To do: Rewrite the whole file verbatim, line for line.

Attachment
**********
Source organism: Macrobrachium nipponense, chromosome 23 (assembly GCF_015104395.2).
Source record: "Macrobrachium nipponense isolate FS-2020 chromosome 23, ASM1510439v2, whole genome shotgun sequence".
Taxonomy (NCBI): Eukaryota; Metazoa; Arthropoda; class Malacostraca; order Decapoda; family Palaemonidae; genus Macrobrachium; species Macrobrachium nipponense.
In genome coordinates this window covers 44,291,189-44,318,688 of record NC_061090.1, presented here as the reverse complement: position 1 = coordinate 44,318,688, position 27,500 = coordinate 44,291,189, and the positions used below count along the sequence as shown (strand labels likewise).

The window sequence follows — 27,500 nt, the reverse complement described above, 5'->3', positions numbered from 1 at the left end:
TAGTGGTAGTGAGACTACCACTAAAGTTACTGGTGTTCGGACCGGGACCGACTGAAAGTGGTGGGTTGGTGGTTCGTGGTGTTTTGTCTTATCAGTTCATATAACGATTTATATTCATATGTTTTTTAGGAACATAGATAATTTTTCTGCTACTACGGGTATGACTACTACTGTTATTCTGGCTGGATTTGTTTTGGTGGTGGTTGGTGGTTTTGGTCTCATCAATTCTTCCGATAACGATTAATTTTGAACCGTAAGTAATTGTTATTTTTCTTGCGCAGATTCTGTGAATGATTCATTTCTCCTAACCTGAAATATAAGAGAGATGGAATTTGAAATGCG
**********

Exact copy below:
Source organism: Macrobrachium nipponense, chromosome 23 (assembly GCF_015104395.2).
Source record: "Macrobrachium nipponense isolate FS-2020 chromosome 23, ASM1510439v2, whole genome shotgun sequence".
Taxonomy (NCBI): Eukaryota; Metazoa; Arthropoda; class Malacostraca; order Decapoda; family Palaemonidae; genus Macrobrachium; species Macrobrachium nipponense.
In genome coordinates this window covers 44,291,189-44,318,688 of record NC_061090.1, presented here as the reverse complement: position 1 = coordinate 44,318,688, position 27,500 = coordinate 44,291,189, and the positions used below count along the sequence as shown (strand labels likewise).

The window sequence follows — 27,500 nt, the reverse complement described above, 5'->3', positions numbered from 1 at the left end:
TAGTGGTAGTGAGACTACCACTAAAGTTACTGGTGTTCGGACCGGGACCGACTGAAAGTGGTGGGTTGGTGGTTCGTGGTGTTTTGTCTTATCAGTTCATATAACGATTTATATTCATATGTTTTTTAGGAACATAGATAATTTTTCTGCTACTACGGGTATGACTACTACTGTTATTCTGGCTGGATTTGTTTTGGTGGTGGTTGGTGGTTTTGGTCTCATCAATTCTTCCGATAACGATTAATTTTGAACCGTAAGTAATTGTTATTTTTCTTGCGCAGATTCTGTGAATGATTCATTTCTCCTAACCTGAAATATAAGAGAGATGGAATTTGAAATGCG